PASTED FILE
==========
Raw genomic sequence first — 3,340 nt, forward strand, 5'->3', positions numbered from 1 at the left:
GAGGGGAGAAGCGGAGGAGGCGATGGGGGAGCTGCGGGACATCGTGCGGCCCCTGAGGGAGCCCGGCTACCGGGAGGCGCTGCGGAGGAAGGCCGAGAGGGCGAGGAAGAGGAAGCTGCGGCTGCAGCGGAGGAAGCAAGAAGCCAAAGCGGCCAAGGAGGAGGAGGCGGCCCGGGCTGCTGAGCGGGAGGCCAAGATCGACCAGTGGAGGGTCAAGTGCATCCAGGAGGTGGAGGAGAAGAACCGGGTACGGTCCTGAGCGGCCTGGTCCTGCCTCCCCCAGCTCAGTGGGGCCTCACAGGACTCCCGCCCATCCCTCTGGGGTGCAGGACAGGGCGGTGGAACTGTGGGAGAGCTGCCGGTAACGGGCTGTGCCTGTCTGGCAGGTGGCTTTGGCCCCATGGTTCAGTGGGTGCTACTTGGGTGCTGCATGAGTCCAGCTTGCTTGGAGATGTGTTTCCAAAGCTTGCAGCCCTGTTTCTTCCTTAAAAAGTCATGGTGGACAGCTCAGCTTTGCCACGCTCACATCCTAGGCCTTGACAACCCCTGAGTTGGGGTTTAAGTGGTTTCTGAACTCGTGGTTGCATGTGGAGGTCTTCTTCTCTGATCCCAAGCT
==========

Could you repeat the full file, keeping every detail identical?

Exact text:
Raw genomic sequence first — 3,340 nt, forward strand, 5'->3', positions numbered from 1 at the left:
GAGGGGAGAAGCGGAGGAGGCGATGGGGGAGCTGCGGGACATCGTGCGGCCCCTGAGGGAGCCCGGCTACCGGGAGGCGCTGCGGAGGAAGGCCGAGAGGGCGAGGAAGAGGAAGCTGCGGCTGCAGCGGAGGAAGCAAGAAGCCAAAGCGGCCAAGGAGGAGGAGGCGGCCCGGGCTGCTGAGCGGGAGGCCAAGATCGACCAGTGGAGGGTCAAGTGCATCCAGGAGGTGGAGGAGAAGAACCGGGTACGGTCCTGAGCGGCCTGGTCCTGCCTCCCCCAGCTCAGTGGGGCCTCACAGGACTCCCGCCCATCCCTCTGGGGTGCAGGACAGGGCGGTGGAACTGTGGGAGAGCTGCCGGTAACGGGCTGTGCCTGTCTGGCAGGTGGCTTTGGCCCCATGGTTCAGTGGGTGCTACTTGGGTGCTGCATGAGTCCAGCTTGCTTGGAGATGTGTTTCCAAAGCTTGCAGCCCTGTTTCTTCCTTAAAAAGTCATGGTGGACAGCTCAGCTTTGCCACGCTCACATCCTAGGCCTTGACAACCCCTGAGTTGGGGTTTAAGTGGTTTCTGAACTCGTGGTTGCATGTGGAGGTCTTCTTCTCTGATCCCAAGCT